‘The Castle’ is a fun adventure story about schoolgirl Peta Jones, who makes a mission out of finding her missing army hero dad. It’s an easy read for the youngest YA readers. The plot isn’t unique, but the set-up about ‘finding dad’ works great and the pace is high and the tone is warm and wonderful.

by Peter


‘The Castle’


Sophia Bennett



Reading Level:

Advanced Beginner


August 7th, 2014


Chicken House

Advance Reading Copy, Thank You:

Chicken House

Feelings Thermometer:

Peta Jones is surprisingly not a boy, but an ordinary schoolgirl. She’s also daddys girl, but dad’s gone. He never came back from a military operation in Baghdad, supposedly killed by a roadside bomb, and now Peta’s mum just can’t wait to remarry some random guy.

Even though Peta’s mobile embarrassingly goes off in the middle of the church and almost ruins the wedding ceremony, Peta’s mum tries to forgive her daughter before she leaves her for the honeymoon. But Peta doesn’t forgive her mum.

Obviously her father hasn’t died, because his body has never been discovered, and Peta’s absolutely sure that she can find him, if she really makes her best effort into it.

When Peta gets a suspicious call from an unknown guy, who tries to warn her about some people, who’s looking for her, things gets dangerous. Peta leaves her grandparents. She’s on the run.

But why not change the situation in her fathers spirit? Why should she be chased like a mouse, when she can start her own mission, chasing the persons who keeps her father secretly imprisoned?

Peta hides in a moving truck to get closer to her daddys captors, and she succeed more than she ever hoped for.

Excerpt from ‘The Castle’

Rupert’s broody and good-looking, like a Brontë hero, and it isn’t exactly Mum’s fault that she let her hormones run away with her. We studied it in biology, but she just got antsy when I tried to explain it to her. She thinks this is true love. She wants a nice, romantic wedding and a honeymoon in the
Caribbean. I want a quiet life.
‘And do you, Isabelle Maria Henrietta, take this man,
Rupert Simon . . .’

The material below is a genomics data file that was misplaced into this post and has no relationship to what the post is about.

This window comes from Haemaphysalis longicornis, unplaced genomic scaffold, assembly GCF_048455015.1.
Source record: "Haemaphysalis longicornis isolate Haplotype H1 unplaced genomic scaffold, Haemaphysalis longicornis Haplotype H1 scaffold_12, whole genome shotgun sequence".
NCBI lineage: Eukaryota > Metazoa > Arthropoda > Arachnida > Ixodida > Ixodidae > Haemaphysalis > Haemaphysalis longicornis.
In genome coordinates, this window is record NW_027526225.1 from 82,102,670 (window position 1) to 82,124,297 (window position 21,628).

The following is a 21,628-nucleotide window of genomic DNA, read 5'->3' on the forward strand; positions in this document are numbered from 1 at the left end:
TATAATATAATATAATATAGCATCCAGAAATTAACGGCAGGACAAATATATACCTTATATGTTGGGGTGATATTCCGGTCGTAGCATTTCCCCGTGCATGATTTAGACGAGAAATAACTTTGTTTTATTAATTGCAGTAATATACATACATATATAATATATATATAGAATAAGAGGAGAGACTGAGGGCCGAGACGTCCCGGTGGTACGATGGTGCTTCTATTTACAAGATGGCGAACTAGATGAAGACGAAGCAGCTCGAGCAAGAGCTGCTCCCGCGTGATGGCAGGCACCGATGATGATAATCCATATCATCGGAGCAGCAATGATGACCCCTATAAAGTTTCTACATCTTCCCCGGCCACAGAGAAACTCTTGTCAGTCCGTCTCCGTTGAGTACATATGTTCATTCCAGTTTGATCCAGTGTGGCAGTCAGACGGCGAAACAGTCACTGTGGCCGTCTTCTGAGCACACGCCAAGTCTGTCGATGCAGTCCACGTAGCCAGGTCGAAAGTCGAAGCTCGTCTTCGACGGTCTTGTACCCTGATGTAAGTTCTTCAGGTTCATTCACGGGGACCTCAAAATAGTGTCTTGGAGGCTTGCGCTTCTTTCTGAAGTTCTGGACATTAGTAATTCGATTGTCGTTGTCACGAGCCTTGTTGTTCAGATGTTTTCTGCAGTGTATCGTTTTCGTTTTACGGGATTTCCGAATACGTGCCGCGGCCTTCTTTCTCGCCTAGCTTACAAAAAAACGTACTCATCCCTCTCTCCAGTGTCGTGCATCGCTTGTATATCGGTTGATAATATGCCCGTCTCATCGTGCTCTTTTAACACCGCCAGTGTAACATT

The hush of the congregation is suddenly shattered by very loud music. I recognise it straight away: Roxanne Wills singing ‘Walk Away’ – her club hit from a couple of years ago. It’s coming from one of the front rows. The vicar looks up. We all glance round.

Walk away, uh-huh, don’t look back
Walk away down a different track

We look up and down. The eight-year-old on the opposite aisle wiggles her hips to the music. From the front row, my grandmother’s furious stare could cut the wedding cake all by itself.

Walk away, uh-huh, he’s no good
Walk away like you know you should

It wails on and on and nobody stops it. The horrible truth sinks in. A certain bridesmaid realises that her phone is going off in her bag. When she looks down, she can actually see the bag vibrating at her feet. She simply can’t be seen to lean forward and pick it up at this crucial moment, and so admit she was the one who chose this ringtone.

First impression was: Beautiful book, amazing cover with golden letters, and the story sounds actually thrilling. What I actually discovered while reading was, that the story isn’t quite for the older teens, which I first thought after reading the blurb. But I soon discovered that ‘The Castle’ is a story for the oldest children and the youngest YA readers.

Peta is loveable and behaving like a real teenager, questioning everything, but also with a lot of self-irony in her thoughts, and that creates many funny situations and a light and warm tone throughout the whole story. I liked that very much.

The story has been seen before, and it’s really a bit too simple. Someones captured, and the good guys has to free him from the bad guys. Everyone knows from the beginning that Peta will find her dad, but after all the story is more about the journey and the peculiar relationship Peta’s dad has to his daughter, when she finally saves him.

The book’s also about, how it’s like to be left behind by an army hero James Bond kind of irresponsible dad, when you more needed a dad at home, who could make you a nice cuppa and ask how your school day was. And I quite liked that part of ‘The Castle’ the most.